As the British public search for something different from traditional camping and caravanning, Alex Black looks at how farmers can tap into the demand for agritourism experiences that are wild.
Interest in wild camping has increased rapidly as people look to explore new areas of the UK and enjoy open spaces. Wild camping is prohibited in England, Wales and Northern Ireland, while camping is permitted on most unenclosed land in Scotland.
But landowners may be able to cash in on the popularity of wild camping by offering nights in locations outside of the usual kind of camping and caravanning sites.
Wild With Consent, which connects campers with landowners who have private, off the beaten track sites for off-grid and wild camping, launched last summer in Northumberland and is now looking to expand its offering beyond the county borders.
The company works with landowners to find sites which fit into its ethos and provides guidance on a pricing point.
Jas Moore, farms 344 hectares in West Learmouth, Northumberland. The farm has traditionally been run as a mixed farm with permanent grass, an arable rotation and 24ha of potatoes. Last year, the farm went organic.
Ms Moore said it seems a good small scale farm diversification option with no infrastructure costs.
“Our only concern was accessibility,” she said.
Guests book directly through Wild With Consent and pay through the website which it then sends the landowner the booking fee net of its 20 per cent commission.
Once a booking is made, the landowner will be sent all the details including the vehicle registration. Guests are then able to communicate directly with the landowner through the messaging system on the website, allowing landowners to make arrangements direct as needed.
Current planning permission exemptions allow landowners to take 28 bookings per year. However, once Wild With Consent has received its exempt organisation certification later this year, its new membership structure will enable landowners to take 60 bookings per year.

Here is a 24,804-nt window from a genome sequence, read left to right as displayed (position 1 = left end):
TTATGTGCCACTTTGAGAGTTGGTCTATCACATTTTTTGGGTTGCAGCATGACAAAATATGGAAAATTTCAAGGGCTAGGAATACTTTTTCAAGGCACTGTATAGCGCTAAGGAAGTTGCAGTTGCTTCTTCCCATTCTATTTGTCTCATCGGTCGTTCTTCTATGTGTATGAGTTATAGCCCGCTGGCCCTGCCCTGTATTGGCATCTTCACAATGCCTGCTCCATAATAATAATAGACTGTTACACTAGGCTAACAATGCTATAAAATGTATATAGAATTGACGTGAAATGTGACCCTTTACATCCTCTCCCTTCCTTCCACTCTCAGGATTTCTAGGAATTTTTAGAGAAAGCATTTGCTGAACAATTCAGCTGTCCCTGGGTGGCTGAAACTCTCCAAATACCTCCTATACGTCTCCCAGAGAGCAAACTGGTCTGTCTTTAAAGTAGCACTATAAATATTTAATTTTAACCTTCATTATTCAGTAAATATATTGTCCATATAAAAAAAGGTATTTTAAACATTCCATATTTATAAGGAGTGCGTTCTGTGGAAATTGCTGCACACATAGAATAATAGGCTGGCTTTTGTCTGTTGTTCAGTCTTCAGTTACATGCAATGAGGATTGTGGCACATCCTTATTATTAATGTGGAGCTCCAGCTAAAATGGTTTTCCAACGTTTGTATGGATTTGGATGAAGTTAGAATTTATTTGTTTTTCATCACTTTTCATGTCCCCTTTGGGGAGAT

Ms Moore said their experience had been very positive and had found campers to be ‘genuinely interested’ in what was happening on-farm.
“I tell them about good walks and where they are most likely to see wildlife. It is gratifying when they see something unexpected. Our site is beside a small burn in a lush valley recently planted with trees. We have laid down some hardcore because campervans do not always travel well on wet grass.”
The current planning exemptions allow landowners to take a maximum of three campervans per holding, however their curated sites are isolated and only available to one campervan per night.
This exclusivity means a higher price point and allows landowners to make use of smaller potential pitches. Visitor charges are £25 for a standard site and up to £75 for a super premium site, per night per campervan.
Visitors are expected to follow a code of conduct with a two-way review system allowing campers to review sites and landowners to review campers.
Campers are expected to leave no trace and remove anything they bring onto the site with them. All rubbish is to be removed by the customer, they are expected to leave the site as they found it and to respect the wildlife, natural environment and heritage.
They are told not to light fires unless they are given explicit permission from the host and to use the toilet in the campervan or motorhome.
And Ms Moore said none of the campers they had hosted so far have left any trace.
“I had expected to pick up the odd piece of rubbish from time to time but I have found that those wanting to get off the beaten track are very respectful of their surroundings,” she said.
Ms Moore added she would definitely recommend hosting wild overnight campervanning to others.
“Not only has it been a great way to earn extra income with very little effort but seeing our farm through the eyes of customers enthused by their camping experience makes me realise just how lucky I am to live here,” she said.
If you are planning a farm marketing strategy to promote your farm diversification then we would also recommend seeking support from marketing advisors, you can Check out our farm marketing strategy guide here, or you can book a consultation with us here.
Article taken from Farmers guardian